Sunday morning musings;
Open Data should not just be raw data in open formats suitably discovered in catalogues, properly described with metadata and available under open licences, interoperable, released under the principle of open government and within government institutions with cultural leanings towards openness and transparency and the rapprochement of citizen and state.
Lets not forget that at the moment, open data is part of the evolution of democratic ideals in liberal minded well off countries. Also, open data are also text, stories, atlases, scientific publications, narrative, journalism, etc. With the popularity of app contests & hackathons, with so few ladies as part of the open data discourse, it seems, we are all not reflecting on who is framing the conversation and the politics behind our actions.
Open data is political and is more than numbers & apps, it is about a cultural change, is is evolutionary and it needs to be considered socially, culturally and politically and situated.
I have been thinking about this for a while and this morning it all came together.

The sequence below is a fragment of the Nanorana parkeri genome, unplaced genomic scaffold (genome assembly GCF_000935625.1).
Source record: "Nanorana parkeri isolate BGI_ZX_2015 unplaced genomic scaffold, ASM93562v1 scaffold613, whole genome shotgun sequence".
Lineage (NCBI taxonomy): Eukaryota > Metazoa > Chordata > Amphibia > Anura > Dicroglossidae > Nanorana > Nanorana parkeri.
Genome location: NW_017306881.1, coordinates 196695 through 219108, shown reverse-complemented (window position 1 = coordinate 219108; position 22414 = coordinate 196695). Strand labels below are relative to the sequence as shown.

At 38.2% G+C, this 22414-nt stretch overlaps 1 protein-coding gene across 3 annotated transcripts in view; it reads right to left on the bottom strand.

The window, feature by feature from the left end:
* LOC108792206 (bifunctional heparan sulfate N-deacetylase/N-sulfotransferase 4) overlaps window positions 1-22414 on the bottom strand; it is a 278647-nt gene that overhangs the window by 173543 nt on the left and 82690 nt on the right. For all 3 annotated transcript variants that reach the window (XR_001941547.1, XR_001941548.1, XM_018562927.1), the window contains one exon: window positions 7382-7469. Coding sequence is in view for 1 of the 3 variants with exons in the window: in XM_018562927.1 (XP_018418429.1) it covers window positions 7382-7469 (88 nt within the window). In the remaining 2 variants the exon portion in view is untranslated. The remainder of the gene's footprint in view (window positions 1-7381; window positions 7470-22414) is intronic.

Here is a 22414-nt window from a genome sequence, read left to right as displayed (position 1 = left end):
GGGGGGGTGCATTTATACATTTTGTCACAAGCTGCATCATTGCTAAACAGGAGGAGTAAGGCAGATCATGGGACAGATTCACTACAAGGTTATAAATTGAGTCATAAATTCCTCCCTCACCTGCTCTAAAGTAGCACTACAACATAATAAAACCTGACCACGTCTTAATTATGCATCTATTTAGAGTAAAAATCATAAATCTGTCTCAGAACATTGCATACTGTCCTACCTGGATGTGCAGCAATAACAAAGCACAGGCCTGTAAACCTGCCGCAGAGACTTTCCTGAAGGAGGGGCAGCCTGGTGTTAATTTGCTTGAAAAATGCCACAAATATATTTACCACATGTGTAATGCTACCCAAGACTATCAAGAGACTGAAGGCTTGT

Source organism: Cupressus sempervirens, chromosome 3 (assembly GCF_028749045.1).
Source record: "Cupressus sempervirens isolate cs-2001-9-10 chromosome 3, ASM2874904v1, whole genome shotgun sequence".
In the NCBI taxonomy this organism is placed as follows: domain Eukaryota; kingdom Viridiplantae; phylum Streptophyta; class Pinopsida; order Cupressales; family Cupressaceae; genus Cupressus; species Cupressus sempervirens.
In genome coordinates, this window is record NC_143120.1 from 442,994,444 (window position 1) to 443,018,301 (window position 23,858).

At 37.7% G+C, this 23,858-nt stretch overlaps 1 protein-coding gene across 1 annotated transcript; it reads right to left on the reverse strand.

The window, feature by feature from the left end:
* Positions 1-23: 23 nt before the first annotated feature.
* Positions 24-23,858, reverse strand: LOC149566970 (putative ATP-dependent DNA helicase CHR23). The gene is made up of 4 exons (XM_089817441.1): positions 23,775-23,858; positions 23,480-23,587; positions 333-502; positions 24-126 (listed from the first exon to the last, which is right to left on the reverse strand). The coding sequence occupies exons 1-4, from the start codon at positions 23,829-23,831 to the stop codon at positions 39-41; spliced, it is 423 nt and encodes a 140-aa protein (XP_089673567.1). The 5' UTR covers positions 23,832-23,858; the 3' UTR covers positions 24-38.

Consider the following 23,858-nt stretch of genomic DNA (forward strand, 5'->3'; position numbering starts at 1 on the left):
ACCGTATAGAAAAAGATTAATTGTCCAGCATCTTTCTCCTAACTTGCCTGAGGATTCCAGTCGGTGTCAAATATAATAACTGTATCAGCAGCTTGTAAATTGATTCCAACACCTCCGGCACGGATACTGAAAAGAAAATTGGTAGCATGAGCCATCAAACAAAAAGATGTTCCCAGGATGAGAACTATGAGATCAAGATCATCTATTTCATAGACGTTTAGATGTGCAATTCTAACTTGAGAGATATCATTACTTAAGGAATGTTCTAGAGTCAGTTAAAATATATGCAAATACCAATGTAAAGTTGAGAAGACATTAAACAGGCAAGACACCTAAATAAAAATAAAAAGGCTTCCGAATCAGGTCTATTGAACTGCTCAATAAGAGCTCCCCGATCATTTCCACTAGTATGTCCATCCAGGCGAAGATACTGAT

Friends have invited me to a passover dinner and the theme is Revolution. I reflected on my favorite line – If you can’t dance you can’t join my revolution (Emma Goldman Living My Life ). I was hoping that Living my Life was in the public domain, so I went looking for a reading of it in Librivox.
In Librivox I discovered this timely gem for the women in Egypt and Libya – The Hypocrisy of Puritanism. Women, as we have seen in Afghanistan, are told that their issues are secondary to the goals of freedom, and in fact, they should set their needs aside for the freedom of the nation. What is the point of a revolution if not freedom for all, if women are not free, then in my mind the revolution has failed – evolution becomes more interesting perhaps for women? Now, with these revolutions in full force women are being stripped searched, gang raped, electrocuted, cattle prodded, undergoing virginity tests by the military, and being threatened with the label of prostitution. Activism for men is political, for women, immoral.
Listening to the reading of this essay on Librivox, written in 1911 reminded me that text is also open data. The words in this essay are as relevant today as they were in 1911 – we just need to change the geography:
The other important author I reflected upon is Erich Fromm, Escape From Freedom.
Interestingly, for me, who is not Jewish but participating in a modified Jewish tradition, both Goldman and Fromm are the descendants of Jews or are Jewish. Also, both Eastern Europeans who revolutionized our thinking from their new homes in the US.
This week I have been invited as a guest speaker at a Girl Geek Dinner in Ottawa, and some of these readings and listenings may make their way into that discussion.